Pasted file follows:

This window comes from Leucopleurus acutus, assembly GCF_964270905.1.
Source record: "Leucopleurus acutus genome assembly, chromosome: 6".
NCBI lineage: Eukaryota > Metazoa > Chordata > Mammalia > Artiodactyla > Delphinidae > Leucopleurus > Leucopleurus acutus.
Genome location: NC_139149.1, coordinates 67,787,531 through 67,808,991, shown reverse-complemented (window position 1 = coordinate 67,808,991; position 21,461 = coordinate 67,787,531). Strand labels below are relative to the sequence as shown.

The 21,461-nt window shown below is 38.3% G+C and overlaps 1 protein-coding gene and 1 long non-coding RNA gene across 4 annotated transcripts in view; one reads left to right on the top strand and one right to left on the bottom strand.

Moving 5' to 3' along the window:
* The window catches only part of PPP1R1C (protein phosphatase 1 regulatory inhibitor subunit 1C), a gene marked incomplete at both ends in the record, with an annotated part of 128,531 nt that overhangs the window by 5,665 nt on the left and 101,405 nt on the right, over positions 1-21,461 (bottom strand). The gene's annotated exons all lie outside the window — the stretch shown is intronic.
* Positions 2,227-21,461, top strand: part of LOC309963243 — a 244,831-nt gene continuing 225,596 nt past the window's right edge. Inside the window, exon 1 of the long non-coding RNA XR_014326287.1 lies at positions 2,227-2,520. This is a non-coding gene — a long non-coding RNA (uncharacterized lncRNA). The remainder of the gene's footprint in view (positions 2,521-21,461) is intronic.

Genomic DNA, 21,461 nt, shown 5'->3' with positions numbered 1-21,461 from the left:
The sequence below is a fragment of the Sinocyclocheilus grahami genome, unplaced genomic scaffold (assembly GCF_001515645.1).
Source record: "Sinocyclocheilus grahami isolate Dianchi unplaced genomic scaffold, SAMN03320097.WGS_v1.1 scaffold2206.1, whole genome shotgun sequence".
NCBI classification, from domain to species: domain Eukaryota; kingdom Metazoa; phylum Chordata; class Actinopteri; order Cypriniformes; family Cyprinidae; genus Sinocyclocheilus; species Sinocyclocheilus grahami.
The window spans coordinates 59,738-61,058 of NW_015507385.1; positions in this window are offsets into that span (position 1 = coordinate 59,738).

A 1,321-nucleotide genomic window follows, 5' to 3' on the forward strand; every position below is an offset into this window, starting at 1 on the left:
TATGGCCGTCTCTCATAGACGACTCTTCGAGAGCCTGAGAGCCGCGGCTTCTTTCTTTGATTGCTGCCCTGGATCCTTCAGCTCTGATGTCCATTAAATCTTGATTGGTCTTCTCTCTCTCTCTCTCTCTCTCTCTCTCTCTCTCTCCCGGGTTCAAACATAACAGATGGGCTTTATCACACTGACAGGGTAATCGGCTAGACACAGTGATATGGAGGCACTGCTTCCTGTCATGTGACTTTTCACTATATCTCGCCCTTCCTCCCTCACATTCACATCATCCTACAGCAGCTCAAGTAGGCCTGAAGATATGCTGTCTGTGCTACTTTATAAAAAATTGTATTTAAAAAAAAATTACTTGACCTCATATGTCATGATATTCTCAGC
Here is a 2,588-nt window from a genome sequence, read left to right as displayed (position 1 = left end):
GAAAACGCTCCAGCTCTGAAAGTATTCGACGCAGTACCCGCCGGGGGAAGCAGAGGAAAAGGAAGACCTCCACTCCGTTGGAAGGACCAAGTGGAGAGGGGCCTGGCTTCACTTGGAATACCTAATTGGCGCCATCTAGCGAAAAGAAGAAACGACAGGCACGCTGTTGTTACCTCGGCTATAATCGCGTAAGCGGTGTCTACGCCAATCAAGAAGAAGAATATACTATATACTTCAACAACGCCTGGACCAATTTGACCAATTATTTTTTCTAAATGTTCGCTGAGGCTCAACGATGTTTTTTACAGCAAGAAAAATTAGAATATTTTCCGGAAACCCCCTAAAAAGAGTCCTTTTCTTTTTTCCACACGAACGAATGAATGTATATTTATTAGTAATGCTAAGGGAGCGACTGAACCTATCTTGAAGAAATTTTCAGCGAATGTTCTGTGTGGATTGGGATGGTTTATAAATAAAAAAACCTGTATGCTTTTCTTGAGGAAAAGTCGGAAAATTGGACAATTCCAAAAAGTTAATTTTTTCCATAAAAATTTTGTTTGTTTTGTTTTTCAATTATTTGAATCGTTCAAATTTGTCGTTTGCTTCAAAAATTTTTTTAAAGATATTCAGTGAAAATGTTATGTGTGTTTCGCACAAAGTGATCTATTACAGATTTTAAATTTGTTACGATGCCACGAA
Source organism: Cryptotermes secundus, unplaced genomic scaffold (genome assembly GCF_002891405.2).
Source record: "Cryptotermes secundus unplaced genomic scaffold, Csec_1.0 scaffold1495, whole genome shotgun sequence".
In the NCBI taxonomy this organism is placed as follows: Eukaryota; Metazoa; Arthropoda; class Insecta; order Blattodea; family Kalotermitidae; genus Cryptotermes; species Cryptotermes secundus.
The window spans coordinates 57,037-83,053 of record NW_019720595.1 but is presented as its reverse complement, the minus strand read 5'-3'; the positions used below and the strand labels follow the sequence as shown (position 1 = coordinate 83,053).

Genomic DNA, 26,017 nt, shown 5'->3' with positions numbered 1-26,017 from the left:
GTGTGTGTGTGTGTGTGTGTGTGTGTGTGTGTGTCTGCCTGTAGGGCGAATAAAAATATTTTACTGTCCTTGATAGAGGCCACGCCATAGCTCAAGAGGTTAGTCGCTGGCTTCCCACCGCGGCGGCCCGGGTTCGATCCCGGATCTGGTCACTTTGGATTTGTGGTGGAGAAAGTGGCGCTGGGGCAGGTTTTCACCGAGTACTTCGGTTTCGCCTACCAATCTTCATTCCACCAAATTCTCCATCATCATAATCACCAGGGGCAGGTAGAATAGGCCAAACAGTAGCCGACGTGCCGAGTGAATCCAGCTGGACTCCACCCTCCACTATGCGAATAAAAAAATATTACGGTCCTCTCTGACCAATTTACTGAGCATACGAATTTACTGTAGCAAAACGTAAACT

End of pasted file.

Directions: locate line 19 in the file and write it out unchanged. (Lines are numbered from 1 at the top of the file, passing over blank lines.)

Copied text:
Source record: "Cryptotermes secundus unplaced genomic scaffold, Csec_1.0 scaffold1495, whole genome shotgun sequence".